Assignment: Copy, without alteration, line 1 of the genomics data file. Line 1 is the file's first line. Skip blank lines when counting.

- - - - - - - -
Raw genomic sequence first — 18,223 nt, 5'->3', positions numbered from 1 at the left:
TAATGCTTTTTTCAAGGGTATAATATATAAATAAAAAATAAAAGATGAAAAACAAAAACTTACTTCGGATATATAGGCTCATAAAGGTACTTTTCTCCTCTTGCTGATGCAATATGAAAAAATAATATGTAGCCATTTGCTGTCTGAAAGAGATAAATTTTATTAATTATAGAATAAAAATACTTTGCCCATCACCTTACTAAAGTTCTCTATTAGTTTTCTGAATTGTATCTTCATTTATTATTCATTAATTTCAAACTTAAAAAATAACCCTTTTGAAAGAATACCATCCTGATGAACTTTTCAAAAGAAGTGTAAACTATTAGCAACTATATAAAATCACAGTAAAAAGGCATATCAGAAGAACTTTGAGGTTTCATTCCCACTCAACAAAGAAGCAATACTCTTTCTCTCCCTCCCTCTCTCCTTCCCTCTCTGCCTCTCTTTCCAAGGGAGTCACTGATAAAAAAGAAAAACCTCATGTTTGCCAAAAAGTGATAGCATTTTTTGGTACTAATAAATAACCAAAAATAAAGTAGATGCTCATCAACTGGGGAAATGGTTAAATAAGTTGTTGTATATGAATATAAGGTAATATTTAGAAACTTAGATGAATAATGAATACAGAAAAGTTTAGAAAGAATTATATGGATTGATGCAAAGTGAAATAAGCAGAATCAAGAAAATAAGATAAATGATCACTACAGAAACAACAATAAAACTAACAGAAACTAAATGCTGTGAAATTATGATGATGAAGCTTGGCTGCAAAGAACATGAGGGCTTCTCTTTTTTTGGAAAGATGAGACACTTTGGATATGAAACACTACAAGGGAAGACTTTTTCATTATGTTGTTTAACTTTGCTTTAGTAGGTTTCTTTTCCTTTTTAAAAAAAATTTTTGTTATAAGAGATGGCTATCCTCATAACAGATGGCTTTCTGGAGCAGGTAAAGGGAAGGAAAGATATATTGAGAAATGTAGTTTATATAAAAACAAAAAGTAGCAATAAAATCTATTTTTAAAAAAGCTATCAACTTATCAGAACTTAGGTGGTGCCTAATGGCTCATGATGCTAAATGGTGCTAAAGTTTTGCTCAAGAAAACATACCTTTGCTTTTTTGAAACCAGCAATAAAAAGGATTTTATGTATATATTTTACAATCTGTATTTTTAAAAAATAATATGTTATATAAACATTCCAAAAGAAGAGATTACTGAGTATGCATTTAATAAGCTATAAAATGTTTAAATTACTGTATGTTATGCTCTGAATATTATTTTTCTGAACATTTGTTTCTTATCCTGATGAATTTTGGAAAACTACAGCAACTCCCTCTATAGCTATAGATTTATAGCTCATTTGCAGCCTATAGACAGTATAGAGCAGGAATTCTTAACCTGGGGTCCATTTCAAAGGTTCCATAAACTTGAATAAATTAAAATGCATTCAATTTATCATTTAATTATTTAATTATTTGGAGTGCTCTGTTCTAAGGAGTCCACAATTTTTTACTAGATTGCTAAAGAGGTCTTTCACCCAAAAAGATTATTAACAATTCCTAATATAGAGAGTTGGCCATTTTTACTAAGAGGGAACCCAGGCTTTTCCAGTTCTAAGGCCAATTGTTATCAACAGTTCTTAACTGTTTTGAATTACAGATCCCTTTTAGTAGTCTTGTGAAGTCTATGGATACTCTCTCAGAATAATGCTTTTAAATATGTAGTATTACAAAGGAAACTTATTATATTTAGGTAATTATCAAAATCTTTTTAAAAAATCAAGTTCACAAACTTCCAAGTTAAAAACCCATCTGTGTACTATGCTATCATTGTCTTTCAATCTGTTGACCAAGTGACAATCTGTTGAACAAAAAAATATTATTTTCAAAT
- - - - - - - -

Raw genomic sequence first — 18,223 nt, 5'->3', positions numbered from 1 at the left: